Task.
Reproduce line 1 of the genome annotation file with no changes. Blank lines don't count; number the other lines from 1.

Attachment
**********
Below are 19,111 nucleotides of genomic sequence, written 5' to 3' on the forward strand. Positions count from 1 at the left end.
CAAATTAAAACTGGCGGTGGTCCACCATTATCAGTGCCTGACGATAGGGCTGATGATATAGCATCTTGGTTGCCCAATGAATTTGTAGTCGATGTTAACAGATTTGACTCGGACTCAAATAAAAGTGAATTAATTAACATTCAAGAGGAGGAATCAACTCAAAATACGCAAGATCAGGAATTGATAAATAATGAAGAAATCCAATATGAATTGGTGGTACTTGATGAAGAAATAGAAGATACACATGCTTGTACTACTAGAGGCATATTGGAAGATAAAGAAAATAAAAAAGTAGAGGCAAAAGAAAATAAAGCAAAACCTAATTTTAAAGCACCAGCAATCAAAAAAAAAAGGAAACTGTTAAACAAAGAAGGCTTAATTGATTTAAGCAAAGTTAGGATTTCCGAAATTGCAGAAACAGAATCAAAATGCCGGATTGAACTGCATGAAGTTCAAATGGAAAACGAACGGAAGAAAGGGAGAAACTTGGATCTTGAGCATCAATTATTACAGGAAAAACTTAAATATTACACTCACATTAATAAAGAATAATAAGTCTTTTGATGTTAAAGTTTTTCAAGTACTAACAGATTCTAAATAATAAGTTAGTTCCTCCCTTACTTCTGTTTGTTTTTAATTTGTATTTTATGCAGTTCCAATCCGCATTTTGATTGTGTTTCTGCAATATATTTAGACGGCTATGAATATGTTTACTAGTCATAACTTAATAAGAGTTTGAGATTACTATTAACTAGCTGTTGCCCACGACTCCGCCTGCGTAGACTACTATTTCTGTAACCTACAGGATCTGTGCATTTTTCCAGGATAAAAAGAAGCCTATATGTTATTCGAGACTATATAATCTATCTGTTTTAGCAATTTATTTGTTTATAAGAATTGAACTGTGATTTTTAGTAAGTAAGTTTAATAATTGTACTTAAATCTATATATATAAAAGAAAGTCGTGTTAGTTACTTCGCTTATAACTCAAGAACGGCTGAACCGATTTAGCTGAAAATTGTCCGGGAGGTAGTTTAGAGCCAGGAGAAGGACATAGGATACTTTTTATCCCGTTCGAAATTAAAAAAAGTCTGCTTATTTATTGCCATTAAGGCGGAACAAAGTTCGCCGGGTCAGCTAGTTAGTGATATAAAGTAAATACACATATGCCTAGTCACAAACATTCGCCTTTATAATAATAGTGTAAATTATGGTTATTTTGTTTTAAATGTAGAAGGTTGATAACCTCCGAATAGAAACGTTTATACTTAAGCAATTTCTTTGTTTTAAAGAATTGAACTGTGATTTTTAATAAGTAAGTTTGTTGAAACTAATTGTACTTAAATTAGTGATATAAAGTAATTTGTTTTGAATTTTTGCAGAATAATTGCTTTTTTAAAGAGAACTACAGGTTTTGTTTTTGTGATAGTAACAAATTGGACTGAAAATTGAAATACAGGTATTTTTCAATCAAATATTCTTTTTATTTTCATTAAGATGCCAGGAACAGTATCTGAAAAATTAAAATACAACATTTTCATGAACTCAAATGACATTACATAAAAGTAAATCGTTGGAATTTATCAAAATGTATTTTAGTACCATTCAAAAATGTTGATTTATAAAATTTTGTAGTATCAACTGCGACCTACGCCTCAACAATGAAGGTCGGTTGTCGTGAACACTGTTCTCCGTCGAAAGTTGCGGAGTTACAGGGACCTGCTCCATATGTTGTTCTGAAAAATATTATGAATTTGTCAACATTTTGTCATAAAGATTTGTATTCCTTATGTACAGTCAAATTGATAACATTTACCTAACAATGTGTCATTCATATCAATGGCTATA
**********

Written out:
Below are 19,111 nucleotides of genomic sequence, written 5' to 3' on the forward strand. Positions count from 1 at the left end.